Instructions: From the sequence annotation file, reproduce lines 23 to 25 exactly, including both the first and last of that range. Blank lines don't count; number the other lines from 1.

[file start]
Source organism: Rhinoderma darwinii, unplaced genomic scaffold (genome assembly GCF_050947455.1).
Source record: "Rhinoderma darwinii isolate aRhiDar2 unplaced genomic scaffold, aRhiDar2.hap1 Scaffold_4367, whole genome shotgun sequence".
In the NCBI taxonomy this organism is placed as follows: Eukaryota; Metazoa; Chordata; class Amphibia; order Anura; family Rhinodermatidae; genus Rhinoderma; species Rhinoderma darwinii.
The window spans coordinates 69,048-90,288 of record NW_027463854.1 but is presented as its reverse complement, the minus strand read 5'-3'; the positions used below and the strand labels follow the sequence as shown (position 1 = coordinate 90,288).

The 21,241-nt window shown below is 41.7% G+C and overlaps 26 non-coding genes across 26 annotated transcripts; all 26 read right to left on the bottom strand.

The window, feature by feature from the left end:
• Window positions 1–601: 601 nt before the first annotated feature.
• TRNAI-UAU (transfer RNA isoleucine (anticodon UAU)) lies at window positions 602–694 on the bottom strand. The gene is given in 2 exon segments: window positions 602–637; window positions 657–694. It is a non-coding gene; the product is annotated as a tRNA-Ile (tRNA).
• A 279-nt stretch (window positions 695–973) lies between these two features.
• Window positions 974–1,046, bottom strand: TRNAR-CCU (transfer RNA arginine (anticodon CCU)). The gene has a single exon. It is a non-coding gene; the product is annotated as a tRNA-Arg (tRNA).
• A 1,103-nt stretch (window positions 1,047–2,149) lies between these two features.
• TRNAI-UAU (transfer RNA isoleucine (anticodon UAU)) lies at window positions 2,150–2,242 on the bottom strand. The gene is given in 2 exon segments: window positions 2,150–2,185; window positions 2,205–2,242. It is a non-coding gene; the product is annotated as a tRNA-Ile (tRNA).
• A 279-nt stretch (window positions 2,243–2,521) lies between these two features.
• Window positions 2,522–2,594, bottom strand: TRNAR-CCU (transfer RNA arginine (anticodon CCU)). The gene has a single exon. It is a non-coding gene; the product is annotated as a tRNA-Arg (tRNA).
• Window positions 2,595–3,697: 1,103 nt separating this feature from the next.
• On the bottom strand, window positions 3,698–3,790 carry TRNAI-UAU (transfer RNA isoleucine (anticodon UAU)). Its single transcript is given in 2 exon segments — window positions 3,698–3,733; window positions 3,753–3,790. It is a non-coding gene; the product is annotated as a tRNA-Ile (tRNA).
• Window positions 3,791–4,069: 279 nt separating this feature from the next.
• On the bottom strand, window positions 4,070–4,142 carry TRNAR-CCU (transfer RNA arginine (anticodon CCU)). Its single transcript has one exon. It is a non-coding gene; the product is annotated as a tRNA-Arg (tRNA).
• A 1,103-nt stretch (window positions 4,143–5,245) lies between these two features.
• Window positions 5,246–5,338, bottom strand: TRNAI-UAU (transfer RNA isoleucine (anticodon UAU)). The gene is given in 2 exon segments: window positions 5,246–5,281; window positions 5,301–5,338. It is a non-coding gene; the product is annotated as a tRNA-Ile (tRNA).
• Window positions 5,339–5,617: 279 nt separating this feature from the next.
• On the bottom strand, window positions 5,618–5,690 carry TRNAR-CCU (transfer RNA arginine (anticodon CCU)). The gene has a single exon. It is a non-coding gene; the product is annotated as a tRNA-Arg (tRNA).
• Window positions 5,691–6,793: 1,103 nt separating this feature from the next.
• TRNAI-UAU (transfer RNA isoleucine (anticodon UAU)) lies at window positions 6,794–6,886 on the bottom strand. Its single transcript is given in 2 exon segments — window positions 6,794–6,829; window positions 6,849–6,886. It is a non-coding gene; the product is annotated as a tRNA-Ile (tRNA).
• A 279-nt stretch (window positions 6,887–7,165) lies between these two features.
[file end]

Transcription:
• Window positions 5,691–6,793: 1,103 nt separating this feature from the next.
• TRNAI-UAU (transfer RNA isoleucine (anticodon UAU)) lies at window positions 6,794–6,886 on the bottom strand. Its single transcript is given in 2 exon segments — window positions 6,794–6,829; window positions 6,849–6,886. It is a non-coding gene; the product is annotated as a tRNA-Ile (tRNA).
• A 279-nt stretch (window positions 6,887–7,165) lies between these two features.